Humans have long understood the connection between sexual intercourse and birth; and in 1876 two scientists independently described the entry of sperm into the egg and their combination into a single new nucleus. However, the scientific and medical communities have been at a loss to explain the the fundamental biology behind the initial interaction in humans and other animals until now.
On Wednesday, the journal Nature published a study by Wellcome Trust Sanger Institute researchers at Cambridge who discovered how surface proteins enable the two gametes to recognize each other, conceive, and begin life.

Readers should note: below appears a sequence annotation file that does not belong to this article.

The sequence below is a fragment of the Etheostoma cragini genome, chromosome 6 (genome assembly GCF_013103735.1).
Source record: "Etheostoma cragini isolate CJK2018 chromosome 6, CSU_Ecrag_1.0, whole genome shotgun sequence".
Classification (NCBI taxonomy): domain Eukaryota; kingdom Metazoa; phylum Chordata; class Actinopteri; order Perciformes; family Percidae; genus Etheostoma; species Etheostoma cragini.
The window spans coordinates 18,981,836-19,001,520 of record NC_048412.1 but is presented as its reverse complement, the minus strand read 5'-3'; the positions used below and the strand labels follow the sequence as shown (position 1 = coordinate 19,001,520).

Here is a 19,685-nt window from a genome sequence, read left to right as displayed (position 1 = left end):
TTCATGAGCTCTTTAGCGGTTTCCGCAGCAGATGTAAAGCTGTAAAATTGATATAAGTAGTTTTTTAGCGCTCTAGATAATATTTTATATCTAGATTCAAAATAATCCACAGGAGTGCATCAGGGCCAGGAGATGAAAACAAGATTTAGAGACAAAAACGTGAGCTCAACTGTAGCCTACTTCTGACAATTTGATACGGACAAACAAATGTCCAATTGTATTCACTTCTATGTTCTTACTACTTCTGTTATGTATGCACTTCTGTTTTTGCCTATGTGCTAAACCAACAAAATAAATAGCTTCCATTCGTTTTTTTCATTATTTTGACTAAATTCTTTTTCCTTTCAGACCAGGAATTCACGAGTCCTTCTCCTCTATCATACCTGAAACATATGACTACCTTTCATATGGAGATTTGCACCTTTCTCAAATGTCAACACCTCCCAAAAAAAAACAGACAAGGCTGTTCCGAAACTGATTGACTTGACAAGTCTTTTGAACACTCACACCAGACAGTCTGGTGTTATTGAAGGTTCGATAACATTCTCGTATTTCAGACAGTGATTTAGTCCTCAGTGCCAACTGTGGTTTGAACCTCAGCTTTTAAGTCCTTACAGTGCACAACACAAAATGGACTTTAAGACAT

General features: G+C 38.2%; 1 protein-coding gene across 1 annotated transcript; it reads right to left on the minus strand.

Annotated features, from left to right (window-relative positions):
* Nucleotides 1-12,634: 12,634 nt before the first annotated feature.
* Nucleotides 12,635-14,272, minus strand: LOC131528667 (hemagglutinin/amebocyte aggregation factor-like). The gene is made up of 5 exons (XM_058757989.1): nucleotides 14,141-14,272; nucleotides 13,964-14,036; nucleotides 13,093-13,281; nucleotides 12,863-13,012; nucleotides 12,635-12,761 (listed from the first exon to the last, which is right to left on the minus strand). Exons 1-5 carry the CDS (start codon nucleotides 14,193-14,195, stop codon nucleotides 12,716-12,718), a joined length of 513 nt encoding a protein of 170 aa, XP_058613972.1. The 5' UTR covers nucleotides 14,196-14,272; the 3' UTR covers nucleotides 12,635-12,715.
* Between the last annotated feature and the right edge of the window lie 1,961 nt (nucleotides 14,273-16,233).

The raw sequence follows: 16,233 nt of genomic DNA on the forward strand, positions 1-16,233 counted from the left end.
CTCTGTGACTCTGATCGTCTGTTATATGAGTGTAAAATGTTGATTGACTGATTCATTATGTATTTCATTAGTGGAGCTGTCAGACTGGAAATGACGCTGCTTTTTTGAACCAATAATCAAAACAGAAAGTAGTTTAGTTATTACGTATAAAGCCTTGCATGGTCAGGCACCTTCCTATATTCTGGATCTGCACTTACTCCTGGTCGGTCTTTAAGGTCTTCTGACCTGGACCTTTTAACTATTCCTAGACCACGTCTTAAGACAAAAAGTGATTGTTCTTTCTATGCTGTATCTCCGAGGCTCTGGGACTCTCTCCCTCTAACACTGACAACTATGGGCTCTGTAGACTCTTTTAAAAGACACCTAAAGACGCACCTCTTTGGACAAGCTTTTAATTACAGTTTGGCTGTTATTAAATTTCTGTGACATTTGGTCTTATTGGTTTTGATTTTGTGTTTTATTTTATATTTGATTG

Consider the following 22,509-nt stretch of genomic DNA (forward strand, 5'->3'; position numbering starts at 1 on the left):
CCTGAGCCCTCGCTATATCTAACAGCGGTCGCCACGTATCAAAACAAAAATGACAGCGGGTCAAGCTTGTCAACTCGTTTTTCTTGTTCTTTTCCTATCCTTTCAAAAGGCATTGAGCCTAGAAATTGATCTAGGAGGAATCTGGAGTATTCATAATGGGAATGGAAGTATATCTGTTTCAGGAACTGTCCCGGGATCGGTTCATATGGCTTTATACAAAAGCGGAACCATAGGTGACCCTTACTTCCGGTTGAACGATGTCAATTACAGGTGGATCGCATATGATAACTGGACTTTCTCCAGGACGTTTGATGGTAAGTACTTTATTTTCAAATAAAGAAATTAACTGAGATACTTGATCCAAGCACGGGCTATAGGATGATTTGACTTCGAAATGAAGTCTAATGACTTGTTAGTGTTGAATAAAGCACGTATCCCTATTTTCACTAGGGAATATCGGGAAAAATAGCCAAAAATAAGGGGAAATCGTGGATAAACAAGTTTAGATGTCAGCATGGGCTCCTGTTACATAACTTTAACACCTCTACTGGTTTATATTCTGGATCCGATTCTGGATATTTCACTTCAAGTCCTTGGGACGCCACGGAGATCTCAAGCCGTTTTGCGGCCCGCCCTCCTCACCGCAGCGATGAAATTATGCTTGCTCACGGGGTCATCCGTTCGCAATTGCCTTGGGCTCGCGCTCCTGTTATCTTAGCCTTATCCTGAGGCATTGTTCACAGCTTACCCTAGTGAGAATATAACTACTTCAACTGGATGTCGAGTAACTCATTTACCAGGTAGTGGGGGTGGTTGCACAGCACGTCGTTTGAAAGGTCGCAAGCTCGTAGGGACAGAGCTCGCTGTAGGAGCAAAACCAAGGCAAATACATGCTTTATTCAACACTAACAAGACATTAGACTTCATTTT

Japanese researchers discovered the sperm’s binding protein in 2005 and called it Izumo, after a Japanese marriage shrine. The Sanger Institute team created an artificial version of mouse Izumo, then used it to identify its single binding partner on the surface of the egg. They called the new protein Juno for the Roman Goddess of fertility and marriage equivalent to Hera in Greek mythology.
The team is now testing infertile women for defects in the Juno receptor that might cause infertility. If they find a link, health providers may be able to screen for the Juno protein easily and thus reduce the expense and uncertainty of the usual assisted fertility treatments.